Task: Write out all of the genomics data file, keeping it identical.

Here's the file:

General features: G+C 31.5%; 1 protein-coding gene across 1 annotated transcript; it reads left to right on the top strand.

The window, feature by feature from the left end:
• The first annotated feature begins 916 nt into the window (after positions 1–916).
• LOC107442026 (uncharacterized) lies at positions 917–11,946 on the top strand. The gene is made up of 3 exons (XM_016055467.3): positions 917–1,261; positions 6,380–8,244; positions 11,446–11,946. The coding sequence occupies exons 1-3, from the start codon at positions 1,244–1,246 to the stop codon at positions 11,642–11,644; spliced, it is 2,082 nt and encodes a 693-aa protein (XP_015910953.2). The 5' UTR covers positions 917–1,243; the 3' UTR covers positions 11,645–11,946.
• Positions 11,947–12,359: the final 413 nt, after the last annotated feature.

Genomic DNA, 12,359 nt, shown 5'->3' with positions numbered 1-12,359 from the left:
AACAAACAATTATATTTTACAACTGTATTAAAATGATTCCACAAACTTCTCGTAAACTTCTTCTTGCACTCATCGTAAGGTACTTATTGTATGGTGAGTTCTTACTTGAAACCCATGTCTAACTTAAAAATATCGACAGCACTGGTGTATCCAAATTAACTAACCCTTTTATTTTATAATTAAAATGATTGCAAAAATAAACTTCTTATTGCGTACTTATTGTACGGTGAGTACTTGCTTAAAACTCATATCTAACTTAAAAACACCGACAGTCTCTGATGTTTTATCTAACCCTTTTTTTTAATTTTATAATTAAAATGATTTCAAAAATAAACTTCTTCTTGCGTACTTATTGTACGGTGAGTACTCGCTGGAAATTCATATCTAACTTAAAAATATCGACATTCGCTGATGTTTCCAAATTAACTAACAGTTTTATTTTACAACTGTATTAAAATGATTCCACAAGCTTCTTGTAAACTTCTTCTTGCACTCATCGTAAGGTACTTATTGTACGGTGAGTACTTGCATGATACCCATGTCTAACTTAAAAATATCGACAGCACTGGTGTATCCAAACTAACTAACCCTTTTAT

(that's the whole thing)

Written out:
General features: G+C 31.5%; 1 protein-coding gene across 1 annotated transcript; it reads left to right on the top strand.

The window, feature by feature from the left end:
• The first annotated feature begins 916 nt into the window (after positions 1–916).
• LOC107442026 (uncharacterized) lies at positions 917–11,946 on the top strand. The gene is made up of 3 exons (XM_016055467.3): positions 917–1,261; positions 6,380–8,244; positions 11,446–11,946. The coding sequence occupies exons 1-3, from the start codon at positions 1,244–1,246 to the stop codon at positions 11,642–11,644; spliced, it is 2,082 nt and encodes a 693-aa protein (XP_015910953.2). The 5' UTR covers positions 917–1,243; the 3' UTR covers positions 11,645–11,946.
• Positions 11,947–12,359: the final 413 nt, after the last annotated feature.

Genomic DNA, 12,359 nt, shown 5'->3' with positions numbered 1-12,359 from the left:
AACAAACAATTATATTTTACAACTGTATTAAAATGATTCCACAAACTTCTCGTAAACTTCTTCTTGCACTCATCGTAAGGTACTTATTGTATGGTGAGTTCTTACTTGAAACCCATGTCTAACTTAAAAATATCGACAGCACTGGTGTATCCAAATTAACTAACCCTTTTATTTTATAATTAAAATGATTGCAAAAATAAACTTCTTATTGCGTACTTATTGTACGGTGAGTACTTGCTTAAAACTCATATCTAACTTAAAAACACCGACAGTCTCTGATGTTTTATCTAACCCTTTTTTTTAATTTTATAATTAAAATGATTTCAAAAATAAACTTCTTCTTGCGTACTTATTGTACGGTGAGTACTCGCTGGAAATTCATATCTAACTTAAAAATATCGACATTCGCTGATGTTTCCAAATTAACTAACAGTTTTATTTTACAACTGTATTAAAATGATTCCACAAGCTTCTTGTAAACTTCTTCTTGCACTCATCGTAAGGTACTTATTGTACGGTGAGTACTTGCATGATACCCATGTCTAACTTAAAAATATCGACAGCACTGGTGTATCCAAACTAACTAACCCTTTTAT